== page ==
Saturday, 1 November 2014
Tuesday, 28 October 2014
Sunday, 26 October 2014
-SG- Those with an interest in the racing versions of the early CS1s will probably have read the two postings about the non-standard racing engine supplied on loan to J H S Gardner in September 1929. It seems pretty certain that this engine incorporates the changed cylinder head and barrel which resulted in some late season success for the factory. Based on Joe Craig's written comments, these changes were put into effect by him and Arthur Carroll after Walter Moore had departed to NSU.
However, the bottom half alterations of the Gardner unit - with a different oil pump speed, absence of the standard crankcase oil level adjuster knob, and positive oil feed to the barrel base - may date from rather earlier and may perhaps be Moore-inspired alterations. Photos exist of the 1929 works CS1 OF166 (already on the site) and this certainly had no oil level adjuster knob although I cannot make out a barrel feed oil pipe.
The reason for raising this subject yet again is simple: another special engine has come to light in Ireland. This one, with an engine number a bit later than the Gardner unit, formed part of a special spec. machine supplied to Kellys in Dublin but not until May 1930. The all too brief details in the despatch books make no mention of lubrication changes, but state that it was a 1929 version, supplied with a piston for alcohol fuel, TT tanks, TT g/box and clutch, quick-action twist grip, 2.75 ribbed front tyre, and Druid forks with side members. It is my assumption only that the latter may have been the braced enclosed spring Druids, as fitted to Roger's ex Driscoll Brooklands machine, and perhaps the machine was intended for sidecar racing events. Some patient student of Irish racing events in the early thirties might perhaps be able to have a good guess as to who owned it.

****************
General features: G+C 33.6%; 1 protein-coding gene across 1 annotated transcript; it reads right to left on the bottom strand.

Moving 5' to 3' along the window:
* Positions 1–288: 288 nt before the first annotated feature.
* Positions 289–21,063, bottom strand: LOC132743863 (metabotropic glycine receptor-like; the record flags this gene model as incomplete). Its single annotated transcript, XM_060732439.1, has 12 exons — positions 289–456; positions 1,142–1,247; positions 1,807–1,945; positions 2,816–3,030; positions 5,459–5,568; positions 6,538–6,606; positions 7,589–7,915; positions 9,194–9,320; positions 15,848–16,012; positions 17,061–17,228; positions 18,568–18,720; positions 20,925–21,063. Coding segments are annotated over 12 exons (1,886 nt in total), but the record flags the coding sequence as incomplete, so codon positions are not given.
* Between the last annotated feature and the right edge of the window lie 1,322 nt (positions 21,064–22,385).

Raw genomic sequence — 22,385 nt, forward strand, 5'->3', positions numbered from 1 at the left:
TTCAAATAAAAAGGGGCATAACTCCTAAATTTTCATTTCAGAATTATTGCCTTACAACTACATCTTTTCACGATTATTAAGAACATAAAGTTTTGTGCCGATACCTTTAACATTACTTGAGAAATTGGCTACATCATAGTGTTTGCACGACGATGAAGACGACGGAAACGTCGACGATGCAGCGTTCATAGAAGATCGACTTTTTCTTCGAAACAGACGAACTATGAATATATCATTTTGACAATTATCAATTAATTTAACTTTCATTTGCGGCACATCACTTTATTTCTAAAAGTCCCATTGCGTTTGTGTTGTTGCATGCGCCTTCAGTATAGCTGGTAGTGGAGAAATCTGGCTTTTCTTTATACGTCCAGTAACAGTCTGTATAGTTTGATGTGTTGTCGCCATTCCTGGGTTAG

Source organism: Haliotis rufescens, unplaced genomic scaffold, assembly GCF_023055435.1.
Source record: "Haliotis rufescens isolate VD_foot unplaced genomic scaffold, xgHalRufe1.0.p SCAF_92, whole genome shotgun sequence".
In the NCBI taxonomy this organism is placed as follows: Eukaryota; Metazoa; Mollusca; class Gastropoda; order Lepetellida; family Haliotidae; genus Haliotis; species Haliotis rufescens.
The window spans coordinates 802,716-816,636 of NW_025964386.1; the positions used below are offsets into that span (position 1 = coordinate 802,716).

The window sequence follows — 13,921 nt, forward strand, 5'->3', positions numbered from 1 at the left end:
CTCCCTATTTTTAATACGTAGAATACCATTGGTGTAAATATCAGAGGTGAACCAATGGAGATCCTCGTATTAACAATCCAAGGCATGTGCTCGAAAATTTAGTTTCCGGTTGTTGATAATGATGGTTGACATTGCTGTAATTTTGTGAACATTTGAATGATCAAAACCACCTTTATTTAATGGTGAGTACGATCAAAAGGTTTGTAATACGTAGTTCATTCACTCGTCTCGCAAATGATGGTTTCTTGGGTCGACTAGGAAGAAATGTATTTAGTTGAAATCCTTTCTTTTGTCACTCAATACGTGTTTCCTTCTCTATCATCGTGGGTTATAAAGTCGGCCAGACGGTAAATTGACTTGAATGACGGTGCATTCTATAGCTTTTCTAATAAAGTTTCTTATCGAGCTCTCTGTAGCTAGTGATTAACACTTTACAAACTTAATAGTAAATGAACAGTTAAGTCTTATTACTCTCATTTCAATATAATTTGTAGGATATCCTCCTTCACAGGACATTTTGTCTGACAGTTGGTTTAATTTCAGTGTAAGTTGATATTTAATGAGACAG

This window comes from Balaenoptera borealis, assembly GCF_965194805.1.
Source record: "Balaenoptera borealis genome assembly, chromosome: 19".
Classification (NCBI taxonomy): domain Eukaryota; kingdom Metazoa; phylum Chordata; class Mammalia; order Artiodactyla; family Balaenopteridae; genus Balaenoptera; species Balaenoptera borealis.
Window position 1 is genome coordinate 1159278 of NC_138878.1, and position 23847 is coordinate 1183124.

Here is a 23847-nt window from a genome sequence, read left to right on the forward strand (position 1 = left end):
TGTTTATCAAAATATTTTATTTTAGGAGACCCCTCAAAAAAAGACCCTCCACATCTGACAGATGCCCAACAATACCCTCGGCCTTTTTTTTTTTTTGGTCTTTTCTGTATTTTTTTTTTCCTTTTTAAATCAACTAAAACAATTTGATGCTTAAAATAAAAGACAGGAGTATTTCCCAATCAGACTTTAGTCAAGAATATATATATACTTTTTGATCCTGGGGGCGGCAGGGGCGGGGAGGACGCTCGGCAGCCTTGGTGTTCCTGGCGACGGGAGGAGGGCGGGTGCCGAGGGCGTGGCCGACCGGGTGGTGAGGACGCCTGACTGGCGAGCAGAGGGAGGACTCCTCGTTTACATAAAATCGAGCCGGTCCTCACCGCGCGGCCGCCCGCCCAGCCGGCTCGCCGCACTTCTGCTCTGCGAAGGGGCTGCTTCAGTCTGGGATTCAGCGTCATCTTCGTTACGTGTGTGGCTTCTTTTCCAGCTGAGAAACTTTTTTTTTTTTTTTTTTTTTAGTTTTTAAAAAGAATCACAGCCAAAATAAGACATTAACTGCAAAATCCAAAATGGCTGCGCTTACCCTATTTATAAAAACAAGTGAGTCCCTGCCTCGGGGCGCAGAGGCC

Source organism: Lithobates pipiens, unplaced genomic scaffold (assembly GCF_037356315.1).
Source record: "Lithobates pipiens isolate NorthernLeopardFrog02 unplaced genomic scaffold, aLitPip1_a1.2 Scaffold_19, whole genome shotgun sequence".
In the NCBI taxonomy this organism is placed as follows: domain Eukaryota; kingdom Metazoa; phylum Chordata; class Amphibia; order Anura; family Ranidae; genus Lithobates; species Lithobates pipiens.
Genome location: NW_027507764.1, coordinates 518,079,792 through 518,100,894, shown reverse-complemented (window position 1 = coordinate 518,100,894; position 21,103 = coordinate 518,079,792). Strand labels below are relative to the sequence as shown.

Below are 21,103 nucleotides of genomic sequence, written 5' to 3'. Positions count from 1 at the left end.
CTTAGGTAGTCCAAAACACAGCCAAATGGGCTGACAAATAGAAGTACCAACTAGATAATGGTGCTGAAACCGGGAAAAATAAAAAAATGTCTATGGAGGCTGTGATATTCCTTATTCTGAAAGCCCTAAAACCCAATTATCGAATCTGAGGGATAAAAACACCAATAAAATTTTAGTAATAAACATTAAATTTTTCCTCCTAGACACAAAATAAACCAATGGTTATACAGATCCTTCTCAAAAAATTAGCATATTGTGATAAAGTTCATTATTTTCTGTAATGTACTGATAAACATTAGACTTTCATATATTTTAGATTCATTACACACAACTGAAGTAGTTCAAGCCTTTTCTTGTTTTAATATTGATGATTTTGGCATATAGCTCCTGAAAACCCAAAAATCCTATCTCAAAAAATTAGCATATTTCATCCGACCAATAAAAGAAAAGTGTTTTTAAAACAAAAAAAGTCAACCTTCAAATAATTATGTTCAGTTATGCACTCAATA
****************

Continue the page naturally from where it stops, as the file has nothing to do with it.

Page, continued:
This engine has no oil level adjuster knob and the crankshaft worm driving the 22 tooth oil pump gear is three start which I am advised will result in a pump running at about twice the standard speed. Like the Gardner unit, it also has an oil feed to the barrel base but now we can see where it came from (until now this has remained a question mark) - a double outlet banjo on the front of the lower bevel cover, with one pipe going to the cam box as usual and the other going behind the vertical shaft tube to the barrel feed needle valve.
We do not yet know if the crankcase internals are similar to the Gardner engine, but the owner tells me that the top half of the engine appears to be 'normal' CS1 with left hand exhaust port and straight inlet port. As and when further dismantling is carried out, we hope to learn more!
Friday, 24 October 2014
-Adam in Australia- I have recently came across this photo of my recently deceased grandfather on his Norton motorcycle. The photo was taken in (I have been told) 1932, in Northam, Western Australia.